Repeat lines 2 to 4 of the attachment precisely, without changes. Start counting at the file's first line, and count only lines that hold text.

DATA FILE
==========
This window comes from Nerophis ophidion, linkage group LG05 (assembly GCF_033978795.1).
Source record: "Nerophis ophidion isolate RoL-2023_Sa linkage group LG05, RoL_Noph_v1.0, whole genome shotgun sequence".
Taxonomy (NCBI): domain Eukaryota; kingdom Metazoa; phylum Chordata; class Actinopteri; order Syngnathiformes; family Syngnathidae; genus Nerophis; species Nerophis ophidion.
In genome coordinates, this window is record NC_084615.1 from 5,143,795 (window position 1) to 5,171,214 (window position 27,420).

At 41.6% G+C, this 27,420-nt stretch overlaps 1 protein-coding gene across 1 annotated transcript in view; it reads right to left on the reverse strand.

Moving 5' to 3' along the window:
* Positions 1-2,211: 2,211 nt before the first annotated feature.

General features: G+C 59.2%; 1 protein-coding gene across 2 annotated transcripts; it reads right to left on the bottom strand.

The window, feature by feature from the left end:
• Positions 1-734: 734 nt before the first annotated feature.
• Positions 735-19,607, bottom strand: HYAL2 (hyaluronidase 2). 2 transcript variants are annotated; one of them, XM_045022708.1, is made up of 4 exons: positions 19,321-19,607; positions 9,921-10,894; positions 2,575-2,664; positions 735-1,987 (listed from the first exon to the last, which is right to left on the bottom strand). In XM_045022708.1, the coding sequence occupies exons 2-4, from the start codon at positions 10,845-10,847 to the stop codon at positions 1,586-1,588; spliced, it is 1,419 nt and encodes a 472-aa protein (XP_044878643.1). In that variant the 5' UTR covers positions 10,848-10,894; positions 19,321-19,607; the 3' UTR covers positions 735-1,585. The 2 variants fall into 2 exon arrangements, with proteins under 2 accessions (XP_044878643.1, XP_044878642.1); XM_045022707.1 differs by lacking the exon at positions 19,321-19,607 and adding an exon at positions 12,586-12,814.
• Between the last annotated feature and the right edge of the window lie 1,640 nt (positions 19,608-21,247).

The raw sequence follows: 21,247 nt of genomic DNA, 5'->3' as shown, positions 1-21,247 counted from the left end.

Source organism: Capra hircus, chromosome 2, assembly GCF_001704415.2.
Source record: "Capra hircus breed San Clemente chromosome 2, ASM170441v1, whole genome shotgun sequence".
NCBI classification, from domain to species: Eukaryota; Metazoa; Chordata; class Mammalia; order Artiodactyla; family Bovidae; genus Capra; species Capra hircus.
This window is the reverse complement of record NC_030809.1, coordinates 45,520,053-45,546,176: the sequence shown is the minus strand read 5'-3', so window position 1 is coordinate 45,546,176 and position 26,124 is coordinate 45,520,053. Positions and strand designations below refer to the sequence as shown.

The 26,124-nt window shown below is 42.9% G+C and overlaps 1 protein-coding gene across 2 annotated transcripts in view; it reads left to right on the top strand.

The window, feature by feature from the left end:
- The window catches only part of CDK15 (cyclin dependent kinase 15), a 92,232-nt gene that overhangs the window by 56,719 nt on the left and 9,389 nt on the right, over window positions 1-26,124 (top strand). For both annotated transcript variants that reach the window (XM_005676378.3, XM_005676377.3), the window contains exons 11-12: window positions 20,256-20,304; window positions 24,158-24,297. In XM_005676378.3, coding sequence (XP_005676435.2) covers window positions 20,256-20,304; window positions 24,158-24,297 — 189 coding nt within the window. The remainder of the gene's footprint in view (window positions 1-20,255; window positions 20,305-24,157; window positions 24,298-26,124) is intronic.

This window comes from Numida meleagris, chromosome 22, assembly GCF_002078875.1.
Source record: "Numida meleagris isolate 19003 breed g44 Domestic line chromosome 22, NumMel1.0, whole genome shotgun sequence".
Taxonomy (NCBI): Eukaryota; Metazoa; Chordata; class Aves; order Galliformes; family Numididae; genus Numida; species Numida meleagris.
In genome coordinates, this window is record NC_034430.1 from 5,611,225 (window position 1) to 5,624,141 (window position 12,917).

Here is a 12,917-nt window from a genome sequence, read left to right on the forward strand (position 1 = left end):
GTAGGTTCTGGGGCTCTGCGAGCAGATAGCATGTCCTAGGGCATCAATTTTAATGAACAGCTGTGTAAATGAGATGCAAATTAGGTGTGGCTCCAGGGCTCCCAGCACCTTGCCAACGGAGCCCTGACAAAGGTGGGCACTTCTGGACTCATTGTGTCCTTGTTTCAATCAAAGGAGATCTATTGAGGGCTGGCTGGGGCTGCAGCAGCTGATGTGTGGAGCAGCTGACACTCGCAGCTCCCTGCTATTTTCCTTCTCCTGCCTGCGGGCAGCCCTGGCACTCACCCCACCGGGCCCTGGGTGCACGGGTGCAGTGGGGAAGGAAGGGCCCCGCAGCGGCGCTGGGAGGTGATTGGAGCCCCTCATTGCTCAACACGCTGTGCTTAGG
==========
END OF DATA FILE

Source record: "Nerophis ophidion isolate RoL-2023_Sa linkage group LG05, RoL_Noph_v1.0, whole genome shotgun sequence".
Taxonomy (NCBI): domain Eukaryota; kingdom Metazoa; phylum Chordata; class Actinopteri; order Syngnathiformes; family Syngnathidae; genus Nerophis; species Nerophis ophidion.
In genome coordinates, this window is record NC_084615.1 from 5,143,795 (window position 1) to 5,171,214 (window position 27,420).